State Sen. Steven Bradford introduced a bill this week that, if it passes, will give L.A. County the authority to return a piece of land in Manhattan Beach to the descendants of the Black couple from whom it was wrongfully taken nearly a century ago.
Senate Bill 796, if put into law, would be the first step in the process to ultimately give back two parcels of prime beachfront property to the Bruce family, whose ancestors ran a successful beach resort for African American people into the early part of the 20th century. Willa and Charles Bruce bought those parcels in 1912 and eventually expanded their property. But Manhattan Beach, in the 1920s, used eminent domain to take the land from them. A larger portion of that land was later turned into a park — now named Bruce’s Beach — and remains city-owned.
L.A. County currently owns the two-parcel stretch of land closest to the water. But that property has changed hands multiple times since Manhattan Beach took it over.
California took ownership of it in the 1950s. Then, in 1995, the state gave the two parcels that once belonged to the Bruce family — as well as other connected strips of beach — to the county.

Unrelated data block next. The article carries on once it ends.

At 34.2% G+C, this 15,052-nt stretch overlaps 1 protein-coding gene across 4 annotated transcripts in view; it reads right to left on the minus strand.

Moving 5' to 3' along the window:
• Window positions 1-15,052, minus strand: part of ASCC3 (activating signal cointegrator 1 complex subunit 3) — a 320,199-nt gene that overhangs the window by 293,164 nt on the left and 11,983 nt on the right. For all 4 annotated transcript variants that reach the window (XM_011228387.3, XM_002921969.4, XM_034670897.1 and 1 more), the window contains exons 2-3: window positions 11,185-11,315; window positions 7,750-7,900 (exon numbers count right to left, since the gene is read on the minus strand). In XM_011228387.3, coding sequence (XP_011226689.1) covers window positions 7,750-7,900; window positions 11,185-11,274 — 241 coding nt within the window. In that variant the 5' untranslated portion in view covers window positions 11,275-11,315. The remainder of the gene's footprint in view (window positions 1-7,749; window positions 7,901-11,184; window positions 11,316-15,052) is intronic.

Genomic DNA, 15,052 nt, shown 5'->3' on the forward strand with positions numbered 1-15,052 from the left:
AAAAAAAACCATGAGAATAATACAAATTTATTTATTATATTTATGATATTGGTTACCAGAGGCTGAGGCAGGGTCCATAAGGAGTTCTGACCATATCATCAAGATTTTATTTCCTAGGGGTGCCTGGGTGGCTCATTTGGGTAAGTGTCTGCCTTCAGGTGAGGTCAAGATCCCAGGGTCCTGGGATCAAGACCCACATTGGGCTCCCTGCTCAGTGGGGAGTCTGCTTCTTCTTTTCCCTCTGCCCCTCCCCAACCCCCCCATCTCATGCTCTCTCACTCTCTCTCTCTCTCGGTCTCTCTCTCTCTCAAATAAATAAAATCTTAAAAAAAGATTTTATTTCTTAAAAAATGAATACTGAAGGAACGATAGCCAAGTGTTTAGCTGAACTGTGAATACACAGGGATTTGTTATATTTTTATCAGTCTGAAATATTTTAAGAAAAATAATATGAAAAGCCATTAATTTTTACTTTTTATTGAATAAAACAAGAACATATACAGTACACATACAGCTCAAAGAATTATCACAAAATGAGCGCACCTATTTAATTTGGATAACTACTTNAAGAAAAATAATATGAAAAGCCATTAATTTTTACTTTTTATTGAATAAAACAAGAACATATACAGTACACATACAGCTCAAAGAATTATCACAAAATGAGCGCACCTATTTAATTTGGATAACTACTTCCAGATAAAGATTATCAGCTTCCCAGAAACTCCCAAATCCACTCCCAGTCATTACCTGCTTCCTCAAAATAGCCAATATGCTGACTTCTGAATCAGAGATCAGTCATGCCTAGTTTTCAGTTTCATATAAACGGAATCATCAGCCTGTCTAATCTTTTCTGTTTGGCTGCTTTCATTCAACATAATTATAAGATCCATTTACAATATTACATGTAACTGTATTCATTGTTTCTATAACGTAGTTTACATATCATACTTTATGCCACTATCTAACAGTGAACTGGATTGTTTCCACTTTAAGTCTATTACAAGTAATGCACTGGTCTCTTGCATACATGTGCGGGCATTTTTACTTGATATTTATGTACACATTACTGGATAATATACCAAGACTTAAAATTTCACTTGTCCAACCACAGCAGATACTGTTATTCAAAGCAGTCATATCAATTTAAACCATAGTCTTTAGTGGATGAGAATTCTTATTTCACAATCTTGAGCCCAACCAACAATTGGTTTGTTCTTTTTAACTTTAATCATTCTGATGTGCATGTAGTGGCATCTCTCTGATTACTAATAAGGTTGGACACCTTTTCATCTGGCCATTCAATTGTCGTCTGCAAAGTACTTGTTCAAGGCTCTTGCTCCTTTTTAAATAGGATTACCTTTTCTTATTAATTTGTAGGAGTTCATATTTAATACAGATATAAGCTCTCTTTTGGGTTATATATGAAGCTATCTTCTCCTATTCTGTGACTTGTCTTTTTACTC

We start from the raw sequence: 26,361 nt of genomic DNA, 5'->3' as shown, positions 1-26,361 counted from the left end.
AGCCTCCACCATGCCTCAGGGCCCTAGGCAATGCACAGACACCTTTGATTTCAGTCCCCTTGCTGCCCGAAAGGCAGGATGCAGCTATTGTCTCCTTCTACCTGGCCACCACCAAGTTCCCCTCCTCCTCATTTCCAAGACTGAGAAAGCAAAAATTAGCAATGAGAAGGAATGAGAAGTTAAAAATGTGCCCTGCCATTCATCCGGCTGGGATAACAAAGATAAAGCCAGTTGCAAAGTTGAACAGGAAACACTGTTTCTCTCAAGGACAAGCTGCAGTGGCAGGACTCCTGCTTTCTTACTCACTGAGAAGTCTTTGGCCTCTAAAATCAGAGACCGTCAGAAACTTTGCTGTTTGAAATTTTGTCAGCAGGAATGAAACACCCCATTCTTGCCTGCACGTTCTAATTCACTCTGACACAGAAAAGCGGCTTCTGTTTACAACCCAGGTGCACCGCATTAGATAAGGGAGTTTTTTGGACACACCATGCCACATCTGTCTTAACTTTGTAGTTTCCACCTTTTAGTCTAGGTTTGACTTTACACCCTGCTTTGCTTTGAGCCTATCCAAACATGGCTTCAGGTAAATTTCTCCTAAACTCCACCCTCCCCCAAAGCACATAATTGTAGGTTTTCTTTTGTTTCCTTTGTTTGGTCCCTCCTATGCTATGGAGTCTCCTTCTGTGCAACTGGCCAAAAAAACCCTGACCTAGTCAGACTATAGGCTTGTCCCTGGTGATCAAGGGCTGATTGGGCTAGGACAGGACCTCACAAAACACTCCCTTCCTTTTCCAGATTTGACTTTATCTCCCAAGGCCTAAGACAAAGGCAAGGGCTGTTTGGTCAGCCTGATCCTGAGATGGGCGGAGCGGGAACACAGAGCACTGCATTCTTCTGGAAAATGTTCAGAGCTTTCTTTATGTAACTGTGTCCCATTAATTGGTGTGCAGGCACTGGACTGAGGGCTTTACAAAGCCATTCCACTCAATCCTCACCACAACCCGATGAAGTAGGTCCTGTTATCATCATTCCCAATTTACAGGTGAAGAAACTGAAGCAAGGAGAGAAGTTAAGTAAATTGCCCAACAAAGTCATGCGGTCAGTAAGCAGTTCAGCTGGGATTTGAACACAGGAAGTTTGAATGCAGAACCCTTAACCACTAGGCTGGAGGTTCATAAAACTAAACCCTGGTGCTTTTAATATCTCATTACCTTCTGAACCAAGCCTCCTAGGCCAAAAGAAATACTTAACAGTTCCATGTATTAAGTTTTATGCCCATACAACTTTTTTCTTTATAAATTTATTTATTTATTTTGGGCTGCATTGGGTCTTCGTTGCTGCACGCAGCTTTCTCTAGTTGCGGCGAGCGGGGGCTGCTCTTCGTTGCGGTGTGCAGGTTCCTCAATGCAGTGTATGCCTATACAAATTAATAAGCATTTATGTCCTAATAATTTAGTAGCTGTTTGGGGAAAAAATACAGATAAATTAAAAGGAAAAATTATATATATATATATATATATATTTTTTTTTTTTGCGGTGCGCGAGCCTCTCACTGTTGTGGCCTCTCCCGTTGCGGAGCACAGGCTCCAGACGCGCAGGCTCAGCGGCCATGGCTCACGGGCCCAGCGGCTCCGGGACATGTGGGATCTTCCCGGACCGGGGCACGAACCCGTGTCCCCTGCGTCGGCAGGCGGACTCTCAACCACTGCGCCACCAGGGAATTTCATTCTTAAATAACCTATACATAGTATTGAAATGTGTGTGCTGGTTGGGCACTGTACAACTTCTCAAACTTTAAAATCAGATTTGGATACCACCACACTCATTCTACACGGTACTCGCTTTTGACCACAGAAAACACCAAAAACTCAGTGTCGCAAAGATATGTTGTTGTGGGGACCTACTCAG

Existing state law requires L.A County to use property it has received from California only for public recreation and beach purposes, restricting commercial development on such land and the sale or transfer of it. The new bill, however, would exclude Bruce’s Beach property from those requirements. If the bill — which Bradford formally introduced on Monday, April 12 — becomes law, L.A. County could then transfer the parcels to the Bruce family.
The Senate Natural Resources and Water Committee is set to hold a hearing on the bill on April 27, according to the state Legislature’s website. The bill, Bradford’s office said, could also be referred to at least one policy committee in the state Assembly.
If the Natural Resources Committee OKs SB 796, the full Senate will need to vote on it by June 4. It would then move to the Assembly, which would have until Sept. 10 to vote on the bill and send it to Gov. Gavin Newsom’s desk.
Bradford initially introduced SB 796 in February — about two months before the official announcement came during a press conference last week — but because of how rare the bill is, developing the language with the Office of Legislative Counsel took longer than expected, Bradford’s office said. Working on a compressed timeline for eventually passing the bill also delayed its final introduction until Monday.
Any further amendments would potentially come from a committee, or on the Senate or Assembly floors.
L.A. County Supervisor Janice Hahn, meanwhile, plans to introduce a motion to kickstart the county’s role in transferring the land on April 20.
If the effort succeeds, officials say, it would be the first time in the nation that land has been returned to an African American family as a way to make amends for various discriminatory policies, including redlining, that prevented Black people from building wealth via property ownership.